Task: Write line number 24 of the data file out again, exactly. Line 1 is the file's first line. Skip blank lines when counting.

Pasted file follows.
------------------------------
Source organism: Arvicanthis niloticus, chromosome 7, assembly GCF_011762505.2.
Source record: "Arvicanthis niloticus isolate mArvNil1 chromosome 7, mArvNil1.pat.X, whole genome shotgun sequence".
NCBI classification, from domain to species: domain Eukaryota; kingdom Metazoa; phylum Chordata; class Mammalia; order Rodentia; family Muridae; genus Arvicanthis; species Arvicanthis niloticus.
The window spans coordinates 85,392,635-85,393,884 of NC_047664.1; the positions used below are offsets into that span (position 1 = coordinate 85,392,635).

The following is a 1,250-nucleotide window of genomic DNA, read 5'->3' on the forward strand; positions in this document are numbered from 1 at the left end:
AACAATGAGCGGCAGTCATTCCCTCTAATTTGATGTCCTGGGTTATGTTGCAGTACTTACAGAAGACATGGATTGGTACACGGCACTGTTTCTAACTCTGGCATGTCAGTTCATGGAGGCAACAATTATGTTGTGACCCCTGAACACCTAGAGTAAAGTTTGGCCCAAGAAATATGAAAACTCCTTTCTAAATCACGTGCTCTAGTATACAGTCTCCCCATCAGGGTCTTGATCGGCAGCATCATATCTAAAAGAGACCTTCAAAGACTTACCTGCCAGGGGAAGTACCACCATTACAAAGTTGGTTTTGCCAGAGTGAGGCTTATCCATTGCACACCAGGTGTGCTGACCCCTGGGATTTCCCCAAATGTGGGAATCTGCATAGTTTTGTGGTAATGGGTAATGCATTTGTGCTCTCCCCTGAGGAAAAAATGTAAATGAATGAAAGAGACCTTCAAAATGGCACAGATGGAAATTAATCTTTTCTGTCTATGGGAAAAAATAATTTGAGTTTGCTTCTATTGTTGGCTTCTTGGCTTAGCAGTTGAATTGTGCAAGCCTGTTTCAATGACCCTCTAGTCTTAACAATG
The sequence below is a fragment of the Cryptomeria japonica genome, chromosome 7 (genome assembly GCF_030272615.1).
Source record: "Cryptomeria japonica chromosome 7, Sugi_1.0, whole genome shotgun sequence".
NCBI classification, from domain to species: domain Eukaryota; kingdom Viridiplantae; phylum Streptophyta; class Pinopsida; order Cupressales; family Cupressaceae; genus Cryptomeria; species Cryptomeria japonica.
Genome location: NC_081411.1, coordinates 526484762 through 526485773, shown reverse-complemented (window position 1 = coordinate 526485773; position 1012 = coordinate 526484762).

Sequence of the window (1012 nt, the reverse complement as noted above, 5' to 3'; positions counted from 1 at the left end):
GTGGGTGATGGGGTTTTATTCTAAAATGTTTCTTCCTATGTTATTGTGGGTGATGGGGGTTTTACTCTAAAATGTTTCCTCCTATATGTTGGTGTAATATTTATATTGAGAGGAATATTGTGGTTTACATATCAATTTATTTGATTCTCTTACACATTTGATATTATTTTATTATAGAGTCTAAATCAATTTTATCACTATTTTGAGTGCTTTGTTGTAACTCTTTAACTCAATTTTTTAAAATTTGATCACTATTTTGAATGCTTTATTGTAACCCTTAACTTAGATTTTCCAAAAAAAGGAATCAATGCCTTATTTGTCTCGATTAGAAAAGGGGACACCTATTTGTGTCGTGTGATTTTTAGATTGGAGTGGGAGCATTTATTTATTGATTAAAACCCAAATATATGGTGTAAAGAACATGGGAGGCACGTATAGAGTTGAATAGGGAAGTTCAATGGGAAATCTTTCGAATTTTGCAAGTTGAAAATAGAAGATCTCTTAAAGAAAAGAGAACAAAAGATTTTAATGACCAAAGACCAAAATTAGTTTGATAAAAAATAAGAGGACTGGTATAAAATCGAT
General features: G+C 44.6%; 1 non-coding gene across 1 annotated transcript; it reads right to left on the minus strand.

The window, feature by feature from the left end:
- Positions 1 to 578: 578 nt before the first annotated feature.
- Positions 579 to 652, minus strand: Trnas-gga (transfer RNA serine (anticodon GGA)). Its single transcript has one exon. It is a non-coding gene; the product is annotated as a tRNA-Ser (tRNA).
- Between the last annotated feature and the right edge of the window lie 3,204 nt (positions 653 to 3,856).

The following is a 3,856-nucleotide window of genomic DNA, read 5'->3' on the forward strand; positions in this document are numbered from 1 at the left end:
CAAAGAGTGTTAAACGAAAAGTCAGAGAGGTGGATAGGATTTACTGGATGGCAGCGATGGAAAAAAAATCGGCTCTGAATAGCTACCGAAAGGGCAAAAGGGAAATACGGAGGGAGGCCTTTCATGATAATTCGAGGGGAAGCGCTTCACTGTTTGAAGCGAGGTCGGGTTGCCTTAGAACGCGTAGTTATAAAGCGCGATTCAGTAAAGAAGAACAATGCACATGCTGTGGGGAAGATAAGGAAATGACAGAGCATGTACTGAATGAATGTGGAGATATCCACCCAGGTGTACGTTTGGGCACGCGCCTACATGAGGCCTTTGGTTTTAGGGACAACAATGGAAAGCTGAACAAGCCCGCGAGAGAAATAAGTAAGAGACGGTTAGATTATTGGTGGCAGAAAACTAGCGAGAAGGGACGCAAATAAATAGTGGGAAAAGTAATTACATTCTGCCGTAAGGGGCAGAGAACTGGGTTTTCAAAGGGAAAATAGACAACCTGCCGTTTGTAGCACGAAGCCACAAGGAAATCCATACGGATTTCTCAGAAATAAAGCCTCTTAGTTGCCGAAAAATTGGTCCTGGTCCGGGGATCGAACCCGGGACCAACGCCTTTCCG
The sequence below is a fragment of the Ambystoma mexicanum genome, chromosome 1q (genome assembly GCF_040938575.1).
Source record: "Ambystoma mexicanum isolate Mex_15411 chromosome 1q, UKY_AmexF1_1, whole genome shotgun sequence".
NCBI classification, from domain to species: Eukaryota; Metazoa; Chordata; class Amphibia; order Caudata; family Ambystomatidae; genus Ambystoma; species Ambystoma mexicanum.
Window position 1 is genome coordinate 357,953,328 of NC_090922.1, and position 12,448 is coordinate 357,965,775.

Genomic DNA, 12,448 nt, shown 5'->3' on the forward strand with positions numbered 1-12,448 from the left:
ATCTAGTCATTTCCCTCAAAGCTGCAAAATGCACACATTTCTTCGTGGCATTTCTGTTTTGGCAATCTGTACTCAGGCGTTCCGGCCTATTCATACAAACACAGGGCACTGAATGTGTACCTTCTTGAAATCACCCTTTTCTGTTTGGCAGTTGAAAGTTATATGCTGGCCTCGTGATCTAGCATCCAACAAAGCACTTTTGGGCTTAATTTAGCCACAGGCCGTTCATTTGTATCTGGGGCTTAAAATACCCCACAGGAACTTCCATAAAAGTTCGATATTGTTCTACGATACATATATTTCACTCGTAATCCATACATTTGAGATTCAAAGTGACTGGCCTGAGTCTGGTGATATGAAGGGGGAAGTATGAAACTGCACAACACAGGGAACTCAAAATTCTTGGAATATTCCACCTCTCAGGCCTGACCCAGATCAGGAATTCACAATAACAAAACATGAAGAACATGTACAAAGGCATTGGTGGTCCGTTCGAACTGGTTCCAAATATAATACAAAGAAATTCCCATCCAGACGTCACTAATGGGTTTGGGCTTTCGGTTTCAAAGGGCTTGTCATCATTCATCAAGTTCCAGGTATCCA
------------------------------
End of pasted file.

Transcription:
Genomic DNA, 12,448 nt, shown 5'->3' on the forward strand with positions numbered 1-12,448 from the left: